Whether your student is considering studying abroad or preparing for departure, there are many issues to consider and questions that may arise. Students should always contact the Reves Center for International Studies first for answers to these questions and we invite you to encourage them to do so. If there are still questions your student cannot answer adequately for you, feel free to contact us directly.
If your student has already chosen a study abroad program, s/he is the best person to ask. We strongly encourage students to take responsibility for managing all aspects of their study abroad experience, and your expectation that they be fully informed can greatly strengthen that encouragement.
Of course, if you have questions that your student cannot answer, please feel free to contact the Reves Center staff directly.
Our students may study abroad through William & Mary faculty-led programs, William & Mary tuition exchanges, direct enrollment in a foreign university, or through third-party study abroad providers (other universities or specialized organizations). For more information, please see the section on Programs.
A student contemplating study abroad should first look at his/her 4-year academic plan and consult with his academic advisor to determine when study abroad might be most appropriate. With that in mind, s/he should visit the Study Abroad Library, attend a Study Abroad Workshop, and perhaps sign up for an individual appointment with a study abroad advisor.
Read more about Getting Started.
William & Mary accepts transfer credit from study abroad based on approval from the teaching faculty. The Reves Center will guide students through the transfer credit and approval process.
The range of program costs is very broad, affected by location, academic offerings, length of stay, type of housing, extent of student services and number and type of extracurricular activities.
Unless a student is participating in a William & Mary tuition exchange, s/he will not be required to pay home tuition while abroad. Tuition exchange students pay tuition and fees to William & Mary and all other costs (accommodation, etc.) to the host institution.
Yes. Federal, state, and most private grants, loans, and scholarships may be applied to the cost of study abroad. The student will need to complete a Consortium Agreement (pdf) and a Disbursement Form (pdf), and should talk his plans over with his/her W&M financial aid advisor. W&M Student Accounts now offers eRefunds, which provides financial aid refund disbursements via direct deposit as opposed to a paper check via mail. Students need to opt-in to this program, and may do so here.
The Reves Center awards over $100,000 annually to William & Mary students participating in the university's programs abroad. These scholarships are need based; scholarship applications are due at the same time as the program application. For students studying abroad with other institutions, there is information on sources of funding for study abroad in the Study Abroad Library, and on in our Scholarships section.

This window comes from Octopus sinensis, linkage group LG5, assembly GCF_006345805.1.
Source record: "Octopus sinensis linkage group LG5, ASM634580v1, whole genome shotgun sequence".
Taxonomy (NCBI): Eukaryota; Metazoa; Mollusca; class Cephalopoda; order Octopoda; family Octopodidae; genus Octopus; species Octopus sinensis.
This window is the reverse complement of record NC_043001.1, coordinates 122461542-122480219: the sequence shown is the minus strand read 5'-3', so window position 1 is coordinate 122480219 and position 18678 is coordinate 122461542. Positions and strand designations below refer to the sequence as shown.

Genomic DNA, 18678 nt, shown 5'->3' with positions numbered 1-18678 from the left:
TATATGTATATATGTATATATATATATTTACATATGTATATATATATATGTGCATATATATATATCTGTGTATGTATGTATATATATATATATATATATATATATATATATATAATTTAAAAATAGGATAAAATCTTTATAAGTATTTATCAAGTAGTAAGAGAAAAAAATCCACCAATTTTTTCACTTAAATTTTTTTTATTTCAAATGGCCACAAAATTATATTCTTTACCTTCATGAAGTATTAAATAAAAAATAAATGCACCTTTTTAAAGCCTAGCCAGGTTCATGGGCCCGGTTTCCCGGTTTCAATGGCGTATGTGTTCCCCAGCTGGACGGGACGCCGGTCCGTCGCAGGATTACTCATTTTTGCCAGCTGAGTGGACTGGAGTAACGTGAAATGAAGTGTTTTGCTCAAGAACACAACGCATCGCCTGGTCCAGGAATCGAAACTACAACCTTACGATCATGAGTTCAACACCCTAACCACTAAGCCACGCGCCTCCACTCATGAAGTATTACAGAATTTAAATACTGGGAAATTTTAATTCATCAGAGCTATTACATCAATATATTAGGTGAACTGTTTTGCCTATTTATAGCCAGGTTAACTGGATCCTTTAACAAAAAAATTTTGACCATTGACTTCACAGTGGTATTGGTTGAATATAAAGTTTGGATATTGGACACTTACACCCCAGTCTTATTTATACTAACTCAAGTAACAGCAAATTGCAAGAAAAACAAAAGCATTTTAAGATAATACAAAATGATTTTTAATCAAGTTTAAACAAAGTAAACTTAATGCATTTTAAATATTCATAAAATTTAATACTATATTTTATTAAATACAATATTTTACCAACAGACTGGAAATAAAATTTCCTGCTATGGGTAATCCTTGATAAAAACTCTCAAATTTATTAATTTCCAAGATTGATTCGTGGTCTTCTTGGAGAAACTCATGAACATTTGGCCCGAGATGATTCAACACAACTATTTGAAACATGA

Please read about obtaining a passport and visa under Travel Documents and Information.
To a great extent, a student's safety abroad, just as at home, is a function of common sense and responsible behavior. To help students prepare to conduct themselves wisely in their new surroundings, William & Mary offers all students going abroad a Pre-Departure Orientation and a Study Abroad Handbook which cover many aspects of traveling to and living in a foreign country, stressing issues of safety. In addition, providers of study abroad programs conduct on-site orientations and have resident staff on site available to advise and care for students.
To view health and safety information or specific destinations, we recommend that you visit the websites of the U.S. Department of State, the World Health Organization, and the Center for Disease Control.
The Reves Center does not offer medical insurance, but we recommend the insurance provided by Cultural Insurance Services International.
E-mail and cell phones have made it much easier to stay in touch around the globe. It is very likely that your student will have access to one or both of these means of communication while abroad. Skype is also a cheap and easy way to communicate over long distances. In addition, be sure that you have contact information for the on-site faculty and staff responsible for the participants on the program and, if available, a phone number with which to reach your student's place of residence.
It may take your student some time to re-adjust to life in the U.S. after his/her study abroad experience. Students often grow and change remarkably when they live and learn abroad and are sometimes quite surprised to find their "home" culture almost as unfamiliar as the "foreign" one they've become part of while abroad. They may feel different, disoriented, divided from friends and family. This re-entry, or "reverse culture" shock is a normal part of the study abroad process and you can help make the transition an easier one. Encourage your student to talk through his/her experience with you, but be patient and don't take his/her new views on the home culture personally. You can also encourage him/her to keep the experience alive by becoming involved in international programming and events on campus.